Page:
These experiences can lead ADHD people to cope in two ways. We either become people pleasers or we stop trying, or both. For those who become people pleasers, we often craft ourselves to be liked by those we care about, even to the extent of forgetting who we really are or what we really want in life. We will do anything to make sure that others are not feeling negative emotions towards us. For those who stop trying, any possibility of failure is too painful and risky to chance and thus they don’t. For instance, the pain of being rejected while applying for jobs may lead a person to simply stop applying entirely.
The pain of RSD can also drive people to become perfectionists who constantly work to be above criticism or reproach. These people may seem to have it all together from the outside, but are often suffering significantly internally.
How can I deal with this?
The first step in dealing with RSD is understanding. Just knowing that there is a name for these experiences and that you’re not alone can be huge. Remember, it’s not your fault and you are not damaged, this is just a part of how ADHD brains are wired.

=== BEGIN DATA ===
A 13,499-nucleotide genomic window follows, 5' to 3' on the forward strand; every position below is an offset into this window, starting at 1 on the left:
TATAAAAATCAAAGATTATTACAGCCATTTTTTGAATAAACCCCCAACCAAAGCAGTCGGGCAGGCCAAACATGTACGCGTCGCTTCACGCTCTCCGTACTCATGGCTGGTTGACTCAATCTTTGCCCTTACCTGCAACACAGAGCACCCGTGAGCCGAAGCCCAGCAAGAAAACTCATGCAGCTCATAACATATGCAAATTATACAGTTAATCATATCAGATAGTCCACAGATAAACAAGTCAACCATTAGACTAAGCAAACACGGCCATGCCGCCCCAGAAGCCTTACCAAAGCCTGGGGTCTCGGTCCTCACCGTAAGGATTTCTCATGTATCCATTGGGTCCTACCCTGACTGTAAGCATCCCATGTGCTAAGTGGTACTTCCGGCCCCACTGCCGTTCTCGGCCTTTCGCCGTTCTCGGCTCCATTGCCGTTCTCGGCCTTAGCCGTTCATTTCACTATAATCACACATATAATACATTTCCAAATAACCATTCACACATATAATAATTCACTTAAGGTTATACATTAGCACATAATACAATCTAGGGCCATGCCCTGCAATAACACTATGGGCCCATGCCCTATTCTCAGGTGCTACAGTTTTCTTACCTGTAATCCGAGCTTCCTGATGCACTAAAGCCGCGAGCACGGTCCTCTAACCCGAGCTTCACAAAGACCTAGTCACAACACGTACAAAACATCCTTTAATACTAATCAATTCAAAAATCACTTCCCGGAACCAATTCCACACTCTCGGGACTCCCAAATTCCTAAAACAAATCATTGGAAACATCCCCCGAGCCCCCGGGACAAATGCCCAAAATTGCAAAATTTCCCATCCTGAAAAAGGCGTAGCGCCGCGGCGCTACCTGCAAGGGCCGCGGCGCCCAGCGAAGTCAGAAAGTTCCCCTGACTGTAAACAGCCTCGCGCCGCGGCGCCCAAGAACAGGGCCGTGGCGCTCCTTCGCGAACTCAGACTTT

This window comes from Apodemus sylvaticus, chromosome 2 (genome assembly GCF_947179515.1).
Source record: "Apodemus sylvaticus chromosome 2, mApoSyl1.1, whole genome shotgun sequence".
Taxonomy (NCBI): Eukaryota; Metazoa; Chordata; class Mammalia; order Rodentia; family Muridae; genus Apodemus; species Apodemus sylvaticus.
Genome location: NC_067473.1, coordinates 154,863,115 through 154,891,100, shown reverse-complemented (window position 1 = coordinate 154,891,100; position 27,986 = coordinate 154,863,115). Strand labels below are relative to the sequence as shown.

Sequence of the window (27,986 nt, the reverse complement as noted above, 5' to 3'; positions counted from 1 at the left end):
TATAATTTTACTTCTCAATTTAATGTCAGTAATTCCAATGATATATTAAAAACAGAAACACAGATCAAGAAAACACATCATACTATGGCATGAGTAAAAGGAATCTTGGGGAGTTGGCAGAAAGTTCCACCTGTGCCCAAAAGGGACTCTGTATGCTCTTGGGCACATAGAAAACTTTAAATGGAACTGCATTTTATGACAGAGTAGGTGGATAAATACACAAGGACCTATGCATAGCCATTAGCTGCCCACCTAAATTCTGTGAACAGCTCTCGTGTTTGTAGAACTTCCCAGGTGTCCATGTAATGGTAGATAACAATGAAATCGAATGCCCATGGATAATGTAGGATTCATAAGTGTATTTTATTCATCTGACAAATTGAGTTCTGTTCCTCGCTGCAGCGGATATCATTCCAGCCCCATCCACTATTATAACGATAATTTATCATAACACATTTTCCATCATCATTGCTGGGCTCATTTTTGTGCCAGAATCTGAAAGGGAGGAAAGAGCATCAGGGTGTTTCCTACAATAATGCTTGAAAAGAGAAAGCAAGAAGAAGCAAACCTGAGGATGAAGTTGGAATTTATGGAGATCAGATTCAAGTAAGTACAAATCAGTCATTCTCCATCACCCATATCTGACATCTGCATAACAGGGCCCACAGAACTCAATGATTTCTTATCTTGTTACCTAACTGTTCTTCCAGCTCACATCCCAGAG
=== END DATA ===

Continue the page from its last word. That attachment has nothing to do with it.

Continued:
Unfortunately, therapy has not proven particularly helpful because of how suddenly the emotions hit and how completely overwhelming they are.
There are a couple of medications that have proven useful in managing the emotional difficulties of RSD. The medications were originally designed as blood pressure medication but have been found to be useful in the treatment of ADHD. These medications are guanfacine and clonidine together or MAOIs. If you are interested in learning more about these medications in relation to RSD, you can read more here. As always, talk with your doctor about any medications you are interested in taking.
If you’re not interested in medication, or aren’t able to utilize these options, there are still things you can do to help manage the emotions of RSD which are as follows:
- Managing stress– while this is much easier said than done, try to limit the sources of stress in your life
- Avoid over-commitment
- Get enough sleep– getting enough rest can help us be more positive and less reactive